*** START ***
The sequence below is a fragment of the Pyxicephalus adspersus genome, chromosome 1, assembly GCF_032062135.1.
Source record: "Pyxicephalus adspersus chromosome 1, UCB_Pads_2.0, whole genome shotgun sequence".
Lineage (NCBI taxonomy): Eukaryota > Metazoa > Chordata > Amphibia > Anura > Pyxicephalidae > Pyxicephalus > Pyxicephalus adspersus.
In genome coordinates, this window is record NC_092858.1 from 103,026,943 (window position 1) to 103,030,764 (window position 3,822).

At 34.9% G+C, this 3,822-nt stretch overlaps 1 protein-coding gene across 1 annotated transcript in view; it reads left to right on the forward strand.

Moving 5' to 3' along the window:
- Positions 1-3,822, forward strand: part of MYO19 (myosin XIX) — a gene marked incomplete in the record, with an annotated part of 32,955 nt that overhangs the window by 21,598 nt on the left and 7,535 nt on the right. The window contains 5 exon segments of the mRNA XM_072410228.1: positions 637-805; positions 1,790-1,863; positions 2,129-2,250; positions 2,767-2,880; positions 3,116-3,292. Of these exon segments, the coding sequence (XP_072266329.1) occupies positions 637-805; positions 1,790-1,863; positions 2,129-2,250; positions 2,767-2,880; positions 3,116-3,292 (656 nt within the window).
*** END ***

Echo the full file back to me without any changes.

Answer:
The sequence below is a fragment of the Pyxicephalus adspersus genome, chromosome 1, assembly GCF_032062135.1.
Source record: "Pyxicephalus adspersus chromosome 1, UCB_Pads_2.0, whole genome shotgun sequence".
Lineage (NCBI taxonomy): Eukaryota > Metazoa > Chordata > Amphibia > Anura > Pyxicephalidae > Pyxicephalus > Pyxicephalus adspersus.
In genome coordinates, this window is record NC_092858.1 from 103,026,943 (window position 1) to 103,030,764 (window position 3,822).

At 34.9% G+C, this 3,822-nt stretch overlaps 1 protein-coding gene across 1 annotated transcript in view; it reads left to right on the forward strand.

Moving 5' to 3' along the window:
- Positions 1-3,822, forward strand: part of MYO19 (myosin XIX) — a gene marked incomplete in the record, with an annotated part of 32,955 nt that overhangs the window by 21,598 nt on the left and 7,535 nt on the right. The window contains 5 exon segments of the mRNA XM_072410228.1: positions 637-805; positions 1,790-1,863; positions 2,129-2,250; positions 2,767-2,880; positions 3,116-3,292. Of these exon segments, the coding sequence (XP_072266329.1) occupies positions 637-805; positions 1,790-1,863; positions 2,129-2,250; positions 2,767-2,880; positions 3,116-3,292 (656 nt within the window).